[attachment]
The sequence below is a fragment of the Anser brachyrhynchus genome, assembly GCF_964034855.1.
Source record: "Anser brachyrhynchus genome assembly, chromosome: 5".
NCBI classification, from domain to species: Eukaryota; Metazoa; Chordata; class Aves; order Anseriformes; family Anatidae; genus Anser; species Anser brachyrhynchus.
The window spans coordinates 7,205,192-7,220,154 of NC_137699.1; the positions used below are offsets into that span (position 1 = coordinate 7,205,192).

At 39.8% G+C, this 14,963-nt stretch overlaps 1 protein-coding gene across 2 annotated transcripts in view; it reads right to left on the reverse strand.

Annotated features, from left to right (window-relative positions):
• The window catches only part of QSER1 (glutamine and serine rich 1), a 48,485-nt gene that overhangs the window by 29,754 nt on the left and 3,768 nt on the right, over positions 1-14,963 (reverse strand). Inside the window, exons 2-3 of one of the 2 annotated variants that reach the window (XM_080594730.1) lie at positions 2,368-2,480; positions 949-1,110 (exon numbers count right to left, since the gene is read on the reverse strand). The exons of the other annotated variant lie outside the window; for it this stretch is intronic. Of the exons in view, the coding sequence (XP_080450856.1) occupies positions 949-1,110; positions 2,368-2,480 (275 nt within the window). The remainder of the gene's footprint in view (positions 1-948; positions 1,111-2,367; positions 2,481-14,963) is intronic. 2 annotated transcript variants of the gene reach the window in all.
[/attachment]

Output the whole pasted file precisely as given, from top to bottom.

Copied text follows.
The sequence below is a fragment of the Anser brachyrhynchus genome, assembly GCF_964034855.1.
Source record: "Anser brachyrhynchus genome assembly, chromosome: 5".
NCBI classification, from domain to species: Eukaryota; Metazoa; Chordata; class Aves; order Anseriformes; family Anatidae; genus Anser; species Anser brachyrhynchus.
The window spans coordinates 7,205,192-7,220,154 of NC_137699.1; the positions used below are offsets into that span (position 1 = coordinate 7,205,192).

At 39.8% G+C, this 14,963-nt stretch overlaps 1 protein-coding gene across 2 annotated transcripts in view; it reads right to left on the reverse strand.

Annotated features, from left to right (window-relative positions):
• The window catches only part of QSER1 (glutamine and serine rich 1), a 48,485-nt gene that overhangs the window by 29,754 nt on the left and 3,768 nt on the right, over positions 1-14,963 (reverse strand). Inside the window, exons 2-3 of one of the 2 annotated variants that reach the window (XM_080594730.1) lie at positions 2,368-2,480; positions 949-1,110 (exon numbers count right to left, since the gene is read on the reverse strand). The exons of the other annotated variant lie outside the window; for it this stretch is intronic. Of the exons in view, the coding sequence (XP_080450856.1) occupies positions 949-1,110; positions 2,368-2,480 (275 nt within the window). The remainder of the gene's footprint in view (positions 1-948; positions 1,111-2,367; positions 2,481-14,963) is intronic. 2 annotated transcript variants of the gene reach the window in all.